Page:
Lights On in Fort Greene
Fort Greene’s storied literary past and present provide an excellent setting for the premiere episode of Open Book, a new documentary series dedicated to books and writers. In the debut, series producer and host Ina Howard-Parker tours the streets of her neighborhood with many leading writers who have also called Fort Greene home, including Carl Hancock Rux, Jennifer Egan, and Moustafa Bayoumi, as well as actor Jeffrey Wright, who reads “Crossing Brooklyn Ferry” while walking through the courtyard of the Walt Whitman Houses. In addition to the insightful interviews and lively readings, the program brings Fort Greene vividly to life through the skillful camerawork of director-editor Diane Paragas, who manages to make an already-beautiful neighborhood look even better.
Future programs in the series will focus on other neighborhoods in Brooklyn and elsewhere. For more details, go to http://www.vimeo.com/openbooktv2009.
92. Fort GreeneBy Raphael Rubinstein
MARCH 2022 | The Miraculous
Two young artists, one of whom has traveled by subway from his home in Manhattan, are in a small one-room Brooklyn apartment writing a dialogue on a typewriter. While one of them is typing, the other sits on a bed, waiting for his turn.
Louise Lawler: LIGHTS OFF, AFTER HOURS, IN THE DARKBy Hannah Sage Kay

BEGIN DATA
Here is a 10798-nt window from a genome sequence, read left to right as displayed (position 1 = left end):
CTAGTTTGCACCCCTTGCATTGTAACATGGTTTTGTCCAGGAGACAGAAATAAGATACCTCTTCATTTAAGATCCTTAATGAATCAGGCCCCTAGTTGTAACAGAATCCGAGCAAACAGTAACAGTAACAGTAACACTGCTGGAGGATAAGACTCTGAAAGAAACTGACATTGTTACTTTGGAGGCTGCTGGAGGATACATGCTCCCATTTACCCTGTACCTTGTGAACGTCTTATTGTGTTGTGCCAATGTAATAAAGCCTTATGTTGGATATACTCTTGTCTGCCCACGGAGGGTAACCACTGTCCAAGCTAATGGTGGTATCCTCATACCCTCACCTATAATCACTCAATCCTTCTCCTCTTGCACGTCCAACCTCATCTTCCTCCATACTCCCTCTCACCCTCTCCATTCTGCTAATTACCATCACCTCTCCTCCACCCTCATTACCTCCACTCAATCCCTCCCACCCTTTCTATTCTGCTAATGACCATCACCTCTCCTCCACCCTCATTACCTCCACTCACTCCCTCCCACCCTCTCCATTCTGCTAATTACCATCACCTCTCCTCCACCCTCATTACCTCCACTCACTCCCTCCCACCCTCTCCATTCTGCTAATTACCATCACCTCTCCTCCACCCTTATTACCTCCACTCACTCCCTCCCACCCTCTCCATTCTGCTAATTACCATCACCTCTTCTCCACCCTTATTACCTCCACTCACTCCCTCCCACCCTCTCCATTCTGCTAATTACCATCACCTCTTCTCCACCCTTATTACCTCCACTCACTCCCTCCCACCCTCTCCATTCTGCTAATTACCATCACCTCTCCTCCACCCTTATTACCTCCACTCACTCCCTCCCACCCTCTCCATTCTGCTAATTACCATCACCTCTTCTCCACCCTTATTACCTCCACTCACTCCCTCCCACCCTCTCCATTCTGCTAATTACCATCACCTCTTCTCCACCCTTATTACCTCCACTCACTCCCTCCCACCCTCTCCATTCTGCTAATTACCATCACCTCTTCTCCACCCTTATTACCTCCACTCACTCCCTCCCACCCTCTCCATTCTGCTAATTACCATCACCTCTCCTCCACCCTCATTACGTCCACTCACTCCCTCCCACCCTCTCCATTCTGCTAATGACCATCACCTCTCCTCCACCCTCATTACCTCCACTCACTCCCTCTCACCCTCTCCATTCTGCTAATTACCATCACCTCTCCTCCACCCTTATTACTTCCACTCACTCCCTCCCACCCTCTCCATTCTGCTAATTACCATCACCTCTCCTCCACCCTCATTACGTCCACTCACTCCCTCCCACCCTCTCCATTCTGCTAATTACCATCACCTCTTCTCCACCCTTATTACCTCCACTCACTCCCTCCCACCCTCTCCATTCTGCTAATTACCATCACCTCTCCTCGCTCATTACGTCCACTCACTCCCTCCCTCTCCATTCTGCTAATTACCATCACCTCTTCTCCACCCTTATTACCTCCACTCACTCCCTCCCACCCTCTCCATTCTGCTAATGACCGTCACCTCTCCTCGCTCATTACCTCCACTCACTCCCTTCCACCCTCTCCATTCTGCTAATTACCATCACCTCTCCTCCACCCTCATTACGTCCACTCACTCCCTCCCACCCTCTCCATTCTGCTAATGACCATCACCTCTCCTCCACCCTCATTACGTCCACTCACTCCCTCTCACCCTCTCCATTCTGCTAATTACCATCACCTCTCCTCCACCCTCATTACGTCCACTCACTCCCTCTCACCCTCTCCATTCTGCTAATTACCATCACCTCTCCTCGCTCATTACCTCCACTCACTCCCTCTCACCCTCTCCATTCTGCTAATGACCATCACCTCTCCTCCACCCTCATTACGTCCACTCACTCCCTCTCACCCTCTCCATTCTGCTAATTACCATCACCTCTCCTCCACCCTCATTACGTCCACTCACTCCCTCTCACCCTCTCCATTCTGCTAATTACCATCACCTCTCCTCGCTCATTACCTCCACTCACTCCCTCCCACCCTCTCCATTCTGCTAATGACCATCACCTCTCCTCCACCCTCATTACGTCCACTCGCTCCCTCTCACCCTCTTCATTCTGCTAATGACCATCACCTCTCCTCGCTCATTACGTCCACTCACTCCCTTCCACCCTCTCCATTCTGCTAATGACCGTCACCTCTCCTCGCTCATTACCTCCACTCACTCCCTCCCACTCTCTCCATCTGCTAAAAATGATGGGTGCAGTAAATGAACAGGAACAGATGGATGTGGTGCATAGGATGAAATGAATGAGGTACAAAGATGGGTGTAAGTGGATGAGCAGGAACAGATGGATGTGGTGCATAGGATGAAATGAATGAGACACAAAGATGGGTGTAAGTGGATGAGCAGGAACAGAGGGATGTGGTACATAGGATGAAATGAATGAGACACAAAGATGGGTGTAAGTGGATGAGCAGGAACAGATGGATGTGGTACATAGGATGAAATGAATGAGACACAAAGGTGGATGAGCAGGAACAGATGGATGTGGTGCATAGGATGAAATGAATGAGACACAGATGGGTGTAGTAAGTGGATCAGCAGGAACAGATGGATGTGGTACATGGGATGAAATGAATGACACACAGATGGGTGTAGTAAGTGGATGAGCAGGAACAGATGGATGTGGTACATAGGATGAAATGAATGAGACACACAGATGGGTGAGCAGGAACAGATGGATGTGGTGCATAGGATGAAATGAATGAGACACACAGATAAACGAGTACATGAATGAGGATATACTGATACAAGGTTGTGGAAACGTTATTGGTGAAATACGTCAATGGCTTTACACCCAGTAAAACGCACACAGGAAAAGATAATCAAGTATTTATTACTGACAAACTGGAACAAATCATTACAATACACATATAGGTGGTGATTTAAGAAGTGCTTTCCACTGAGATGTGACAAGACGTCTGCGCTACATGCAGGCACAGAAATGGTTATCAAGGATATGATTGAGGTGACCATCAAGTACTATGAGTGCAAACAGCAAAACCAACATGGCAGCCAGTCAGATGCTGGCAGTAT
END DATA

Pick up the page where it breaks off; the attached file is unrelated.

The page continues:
OCT 2021 | ArtSeen
An homage, a funerary march, a quiet celebration: Louise Lawlers final exhibition at Metro Pictures, which will permanently shutter its doors in the coming months, resounds with a distinct nostalgia.
Hiromi Kawakami’s People From My Neighborhood and Sequoia Nagamatsu's How High We Go in the DarkBy Yvonne C. Garrett
DEC 21-JAN 22 | Books
Each of these books presents a master class in craft while also providing a perfectly honed narrative that draws the reader in and wont let go.
70. (Corner Lispenard & Church Streets, North Tower of the World Trade Center)By Raphael Rubinstein
SEPT 2021 | The Miraculous
Its early on a Tuesday autumn morning and a sixty-two-year-old painter is standing in front of his home conversing with a neighbor and some firemen who have arrived to investigate a reported gas leak on the block. About a mile away a thirty eight-year-old sculptor who was working so late the day before he decided to spend the night in his studio on the ninety-second floor of a skyscraper is probably still asleep.